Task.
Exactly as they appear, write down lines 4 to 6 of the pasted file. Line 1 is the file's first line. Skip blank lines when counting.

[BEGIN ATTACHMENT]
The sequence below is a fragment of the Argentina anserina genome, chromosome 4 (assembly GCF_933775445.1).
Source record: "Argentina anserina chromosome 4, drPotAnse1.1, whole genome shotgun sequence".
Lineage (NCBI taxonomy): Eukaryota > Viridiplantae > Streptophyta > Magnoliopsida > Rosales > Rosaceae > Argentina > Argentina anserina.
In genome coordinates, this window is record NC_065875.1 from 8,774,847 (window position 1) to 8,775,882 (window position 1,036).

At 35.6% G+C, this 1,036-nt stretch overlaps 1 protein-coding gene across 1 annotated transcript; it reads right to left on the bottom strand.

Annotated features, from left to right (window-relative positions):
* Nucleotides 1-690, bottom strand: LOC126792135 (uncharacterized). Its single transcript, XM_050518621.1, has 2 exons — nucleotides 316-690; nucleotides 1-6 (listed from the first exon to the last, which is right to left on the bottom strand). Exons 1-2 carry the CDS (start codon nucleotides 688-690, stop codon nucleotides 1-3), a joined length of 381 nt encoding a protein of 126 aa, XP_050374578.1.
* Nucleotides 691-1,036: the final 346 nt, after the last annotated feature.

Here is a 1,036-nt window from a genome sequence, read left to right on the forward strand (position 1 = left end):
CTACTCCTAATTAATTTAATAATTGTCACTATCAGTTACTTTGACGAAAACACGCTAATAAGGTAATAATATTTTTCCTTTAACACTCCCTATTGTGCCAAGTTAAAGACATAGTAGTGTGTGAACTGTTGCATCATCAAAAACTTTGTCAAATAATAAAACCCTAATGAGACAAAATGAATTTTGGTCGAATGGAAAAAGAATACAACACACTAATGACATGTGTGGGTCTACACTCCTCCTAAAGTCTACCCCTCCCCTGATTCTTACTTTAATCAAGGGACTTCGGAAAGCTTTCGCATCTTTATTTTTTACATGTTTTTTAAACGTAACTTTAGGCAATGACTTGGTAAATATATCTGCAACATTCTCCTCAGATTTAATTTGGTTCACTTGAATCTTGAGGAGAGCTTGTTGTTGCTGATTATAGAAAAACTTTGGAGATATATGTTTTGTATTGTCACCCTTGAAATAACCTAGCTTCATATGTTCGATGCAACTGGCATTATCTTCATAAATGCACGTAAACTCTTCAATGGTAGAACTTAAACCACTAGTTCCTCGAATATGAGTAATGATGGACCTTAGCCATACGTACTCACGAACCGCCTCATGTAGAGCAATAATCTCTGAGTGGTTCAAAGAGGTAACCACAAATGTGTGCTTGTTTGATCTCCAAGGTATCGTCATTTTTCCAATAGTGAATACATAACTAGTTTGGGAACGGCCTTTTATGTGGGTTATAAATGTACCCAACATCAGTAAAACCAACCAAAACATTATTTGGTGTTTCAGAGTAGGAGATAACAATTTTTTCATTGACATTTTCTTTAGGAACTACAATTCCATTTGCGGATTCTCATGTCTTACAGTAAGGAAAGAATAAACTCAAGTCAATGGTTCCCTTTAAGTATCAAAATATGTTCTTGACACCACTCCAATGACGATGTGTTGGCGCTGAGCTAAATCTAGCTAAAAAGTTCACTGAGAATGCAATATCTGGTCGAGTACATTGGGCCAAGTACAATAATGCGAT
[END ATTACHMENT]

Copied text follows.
In genome coordinates, this window is record NC_065875.1 from 8,774,847 (window position 1) to 8,775,882 (window position 1,036).

At 35.6% G+C, this 1,036-nt stretch overlaps 1 protein-coding gene across 1 annotated transcript; it reads right to left on the bottom strand.

Annotated features, from left to right (window-relative positions):